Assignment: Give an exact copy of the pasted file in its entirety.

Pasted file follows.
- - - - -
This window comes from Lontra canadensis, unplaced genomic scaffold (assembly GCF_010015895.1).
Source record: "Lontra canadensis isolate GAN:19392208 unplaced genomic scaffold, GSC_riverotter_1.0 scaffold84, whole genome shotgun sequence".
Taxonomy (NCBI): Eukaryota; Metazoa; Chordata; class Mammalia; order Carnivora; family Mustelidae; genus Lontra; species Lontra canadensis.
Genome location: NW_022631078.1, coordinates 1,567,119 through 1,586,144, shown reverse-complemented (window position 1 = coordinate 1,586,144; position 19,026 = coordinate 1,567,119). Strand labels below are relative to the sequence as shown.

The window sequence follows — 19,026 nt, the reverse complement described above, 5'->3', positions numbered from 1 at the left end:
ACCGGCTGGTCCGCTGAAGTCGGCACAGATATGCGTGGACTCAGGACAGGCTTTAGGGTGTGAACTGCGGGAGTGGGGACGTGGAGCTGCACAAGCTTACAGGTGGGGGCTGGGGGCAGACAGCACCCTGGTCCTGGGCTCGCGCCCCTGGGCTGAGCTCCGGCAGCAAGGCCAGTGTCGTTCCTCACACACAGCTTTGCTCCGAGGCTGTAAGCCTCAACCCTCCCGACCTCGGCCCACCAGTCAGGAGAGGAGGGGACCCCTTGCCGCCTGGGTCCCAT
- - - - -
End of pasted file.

This window comes from Lontra canadensis, unplaced genomic scaffold (assembly GCF_010015895.1).
Source record: "Lontra canadensis isolate GAN:19392208 unplaced genomic scaffold, GSC_riverotter_1.0 scaffold84, whole genome shotgun sequence".
Taxonomy (NCBI): Eukaryota; Metazoa; Chordata; class Mammalia; order Carnivora; family Mustelidae; genus Lontra; species Lontra canadensis.
Genome location: NW_022631078.1, coordinates 1,567,119 through 1,586,144, shown reverse-complemented (window position 1 = coordinate 1,586,144; position 19,026 = coordinate 1,567,119). Strand labels below are relative to the sequence as shown.

The window sequence follows — 19,026 nt, the reverse complement described above, 5'->3', positions numbered from 1 at the left end:
ACCGGCTGGTCCGCTGAAGTCGGCACAGATATGCGTGGACTCAGGACAGGCTTTAGGGTGTGAACTGCGGGAGTGGGGACGTGGAGCTGCACAAGCTTACAGGTGGGGGCTGGGGGCAGACAGCACCCTGGTCCTGGGCTCGCGCCCCTGGGCTGAGCTCCGGCAGCAAGGCCAGTGTCGTTCCTCACACACAGCTTTGCTCCGAGGCTGTAAGCCTCAACCCTCCCGACCTCGGCCCACCAGTCAGGAGAGGAGGGGACCCCTTGCCGCCTGGGTCCCAT